Pauca Verba is Latin for A Few Words.

Sunday, May 14, 2017

Spring Opening




These wonderful photos come from the Department of Horticulture at Oregon State University. They show a Star Magnolia bud opening in late April. Key word: opening. This time of year is full of spiritual reminders and messages. The Magnolia flower opens to the warmth of the day-lengthening sun. And this opening is the first movement of the Christian spiritual life which is relational. The psalmist instructs us:

You do not ask for sacrifices and offerings
but an open ear.
You do not ask for holocaust and victim
Instead, here am I.
Psalm 40:11


An open ear. Here am I. Listening is relational: student to teacher, soldier to officer, child to parent. But for the Christian, the ear is interior. It is the ear of the heart. St. Benedict's rule for monks begins.

"Listen, O my child, to the teachings of the Master, and incline the ear of your heart."  And in another place: "What dear brothers, is more delightful than the voice of the Lord calling to us." 


This is often difficult as we have somehow gotten the idea that Christianity is doing, doing, doing. When we were in the seminary, a monk came to speak to us about praying the psalms. The "rule" expects that when praying the psalms we are somehow to get through it to completion. Years ago a priest might pull his car off to the side of the road at night and read his breviary by the headlight in order to fulfill the rule that the prescribed psalms be read completely before midnight.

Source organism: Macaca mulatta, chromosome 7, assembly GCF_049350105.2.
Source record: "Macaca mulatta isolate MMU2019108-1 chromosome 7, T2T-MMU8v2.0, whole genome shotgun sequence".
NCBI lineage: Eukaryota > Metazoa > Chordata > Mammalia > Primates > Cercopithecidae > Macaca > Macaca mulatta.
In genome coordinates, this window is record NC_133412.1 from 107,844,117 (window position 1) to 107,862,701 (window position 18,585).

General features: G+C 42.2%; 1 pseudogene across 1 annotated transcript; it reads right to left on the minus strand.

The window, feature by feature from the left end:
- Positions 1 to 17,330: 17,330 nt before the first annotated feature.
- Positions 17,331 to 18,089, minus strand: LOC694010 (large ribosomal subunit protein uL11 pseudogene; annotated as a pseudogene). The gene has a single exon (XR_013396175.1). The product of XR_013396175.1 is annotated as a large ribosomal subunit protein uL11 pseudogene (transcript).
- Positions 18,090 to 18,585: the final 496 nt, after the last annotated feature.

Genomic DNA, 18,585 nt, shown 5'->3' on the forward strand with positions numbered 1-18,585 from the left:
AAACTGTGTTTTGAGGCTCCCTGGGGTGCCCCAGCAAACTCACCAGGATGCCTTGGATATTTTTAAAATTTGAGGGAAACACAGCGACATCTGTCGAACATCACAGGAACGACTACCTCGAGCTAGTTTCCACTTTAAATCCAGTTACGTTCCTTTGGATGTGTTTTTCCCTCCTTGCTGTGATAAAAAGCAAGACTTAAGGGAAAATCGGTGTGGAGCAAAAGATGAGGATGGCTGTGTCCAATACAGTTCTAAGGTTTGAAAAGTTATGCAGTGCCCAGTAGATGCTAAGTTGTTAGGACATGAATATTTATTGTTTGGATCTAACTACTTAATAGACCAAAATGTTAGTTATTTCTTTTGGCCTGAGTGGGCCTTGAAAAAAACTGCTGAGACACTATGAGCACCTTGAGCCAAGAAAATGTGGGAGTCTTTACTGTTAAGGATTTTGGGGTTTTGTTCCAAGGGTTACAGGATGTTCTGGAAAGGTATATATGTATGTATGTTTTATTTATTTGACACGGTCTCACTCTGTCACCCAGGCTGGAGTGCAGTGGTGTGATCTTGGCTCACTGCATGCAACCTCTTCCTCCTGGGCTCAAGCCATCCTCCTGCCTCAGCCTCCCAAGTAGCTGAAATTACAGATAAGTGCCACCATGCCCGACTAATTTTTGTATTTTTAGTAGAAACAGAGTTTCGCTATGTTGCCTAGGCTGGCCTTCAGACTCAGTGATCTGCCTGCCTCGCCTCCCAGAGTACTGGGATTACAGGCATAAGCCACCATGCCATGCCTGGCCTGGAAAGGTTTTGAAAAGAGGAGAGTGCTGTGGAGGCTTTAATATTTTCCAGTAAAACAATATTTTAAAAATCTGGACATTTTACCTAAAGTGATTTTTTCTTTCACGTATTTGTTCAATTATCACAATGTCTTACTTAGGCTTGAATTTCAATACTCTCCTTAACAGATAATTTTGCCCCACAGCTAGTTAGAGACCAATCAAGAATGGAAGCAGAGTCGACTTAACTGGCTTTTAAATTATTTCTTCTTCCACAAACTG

But this monk disavowed that. He said instead, "Read the psalms so slowly that one line, even on word can jump out at you! Then close the book and let the phrase or word speak to you. Perhaps close your eyes and repeat the phrase gently over and over. The goal is never simply to get it done, but to allow Holy Spirit to speak, and for me to listen."  Of course, there are religious rigourists who will reject this approach - so be it.

We might apply this same method to the reading of the Gospels. One phrase; one word. Shhh. Then the gospel opens for us, and we notice what we had never noticed before, though we've "heard this story a million times," and the gospel becomes even dazzlingly alive because we are allowing God to instruct us.

Try it! You'll have a new sense of Christianity as an inner, spiritual way.

3 comments:

  1. This makes much more sense than "getting it done" for the sake of being able to say we completed a task. Taking the time to absorb the meaning will do more for our spiritual growth many times over.

    ReplyDelete
  2. The opening of the flower petals is like the opening of our hearts. The more we keep ourselves open to God's love, the more beautiful we become.

    ReplyDelete
  3. Think about a life where you continuously close your heart from love and companionship. Keeping your heart open prepares you for new relationships. It helps you move out of a place of fear and unhappiness when you allow yourself to be open to God's love. Reading the Word for its deeper meaning is a wonderful way to let it sink in deeper than before. One word at a time.

    ReplyDelete